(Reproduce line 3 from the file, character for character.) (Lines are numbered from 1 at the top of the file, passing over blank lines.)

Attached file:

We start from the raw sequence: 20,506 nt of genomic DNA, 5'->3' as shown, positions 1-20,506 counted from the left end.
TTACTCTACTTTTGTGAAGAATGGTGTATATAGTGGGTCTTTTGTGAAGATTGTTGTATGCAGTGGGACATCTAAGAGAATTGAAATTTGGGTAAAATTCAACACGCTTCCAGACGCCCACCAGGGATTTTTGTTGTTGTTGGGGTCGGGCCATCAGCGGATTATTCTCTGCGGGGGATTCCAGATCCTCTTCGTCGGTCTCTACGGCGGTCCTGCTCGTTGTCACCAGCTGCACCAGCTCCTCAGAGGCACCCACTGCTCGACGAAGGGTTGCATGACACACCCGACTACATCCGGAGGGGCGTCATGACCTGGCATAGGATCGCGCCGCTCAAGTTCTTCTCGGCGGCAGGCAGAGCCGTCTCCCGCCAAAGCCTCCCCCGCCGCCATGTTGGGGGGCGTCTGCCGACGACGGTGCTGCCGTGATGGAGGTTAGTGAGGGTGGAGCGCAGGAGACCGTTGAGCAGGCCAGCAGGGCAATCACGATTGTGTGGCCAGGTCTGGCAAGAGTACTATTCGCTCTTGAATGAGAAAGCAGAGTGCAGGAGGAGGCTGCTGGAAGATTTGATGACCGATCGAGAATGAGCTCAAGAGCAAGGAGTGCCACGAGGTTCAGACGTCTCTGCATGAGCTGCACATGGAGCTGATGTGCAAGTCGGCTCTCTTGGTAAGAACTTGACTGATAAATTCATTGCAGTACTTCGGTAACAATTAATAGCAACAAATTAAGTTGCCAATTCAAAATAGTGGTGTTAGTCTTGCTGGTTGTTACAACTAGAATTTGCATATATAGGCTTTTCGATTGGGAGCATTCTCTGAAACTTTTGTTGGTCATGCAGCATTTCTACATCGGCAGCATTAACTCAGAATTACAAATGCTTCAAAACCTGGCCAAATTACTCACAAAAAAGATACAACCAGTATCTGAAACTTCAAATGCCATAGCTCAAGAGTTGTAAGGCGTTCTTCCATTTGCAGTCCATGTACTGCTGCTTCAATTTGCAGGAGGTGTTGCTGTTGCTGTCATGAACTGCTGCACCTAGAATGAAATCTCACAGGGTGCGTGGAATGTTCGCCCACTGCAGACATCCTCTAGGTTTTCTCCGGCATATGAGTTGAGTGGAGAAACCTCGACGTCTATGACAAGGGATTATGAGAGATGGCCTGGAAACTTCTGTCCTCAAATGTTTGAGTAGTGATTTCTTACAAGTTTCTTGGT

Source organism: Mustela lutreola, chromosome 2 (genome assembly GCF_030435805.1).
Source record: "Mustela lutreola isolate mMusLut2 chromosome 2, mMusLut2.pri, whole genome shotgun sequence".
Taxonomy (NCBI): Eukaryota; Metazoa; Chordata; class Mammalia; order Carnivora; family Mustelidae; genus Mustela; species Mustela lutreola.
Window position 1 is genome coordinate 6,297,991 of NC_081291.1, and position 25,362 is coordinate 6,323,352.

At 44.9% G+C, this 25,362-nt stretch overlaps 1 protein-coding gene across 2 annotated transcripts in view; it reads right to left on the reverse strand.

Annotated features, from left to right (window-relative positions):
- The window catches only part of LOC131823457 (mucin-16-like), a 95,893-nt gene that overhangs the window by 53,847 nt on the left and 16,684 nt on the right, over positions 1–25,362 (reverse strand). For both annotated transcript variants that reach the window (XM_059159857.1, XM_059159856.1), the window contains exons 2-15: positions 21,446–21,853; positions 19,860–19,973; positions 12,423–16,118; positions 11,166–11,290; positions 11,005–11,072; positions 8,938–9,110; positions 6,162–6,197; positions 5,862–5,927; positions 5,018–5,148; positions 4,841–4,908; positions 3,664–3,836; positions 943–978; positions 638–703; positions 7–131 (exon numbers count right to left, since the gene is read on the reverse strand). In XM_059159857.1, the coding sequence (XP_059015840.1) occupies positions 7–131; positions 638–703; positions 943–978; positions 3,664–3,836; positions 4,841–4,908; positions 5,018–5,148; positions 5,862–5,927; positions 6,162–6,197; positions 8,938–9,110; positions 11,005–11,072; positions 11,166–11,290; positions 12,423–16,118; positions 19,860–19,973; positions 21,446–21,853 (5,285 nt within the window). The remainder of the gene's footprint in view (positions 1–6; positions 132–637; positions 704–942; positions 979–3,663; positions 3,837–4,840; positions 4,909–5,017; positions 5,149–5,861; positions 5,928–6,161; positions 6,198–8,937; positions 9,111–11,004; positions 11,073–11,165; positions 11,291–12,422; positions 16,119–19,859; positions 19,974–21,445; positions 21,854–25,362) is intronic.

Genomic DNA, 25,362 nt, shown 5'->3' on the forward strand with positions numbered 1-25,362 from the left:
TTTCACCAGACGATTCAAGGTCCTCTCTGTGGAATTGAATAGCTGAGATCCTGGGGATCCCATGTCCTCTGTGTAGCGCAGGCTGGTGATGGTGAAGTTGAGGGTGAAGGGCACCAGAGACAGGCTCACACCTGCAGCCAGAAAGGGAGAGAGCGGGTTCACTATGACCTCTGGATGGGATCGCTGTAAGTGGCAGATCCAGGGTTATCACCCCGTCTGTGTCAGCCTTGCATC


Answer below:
Source organism: Mustela lutreola, chromosome 2 (genome assembly GCF_030435805.1).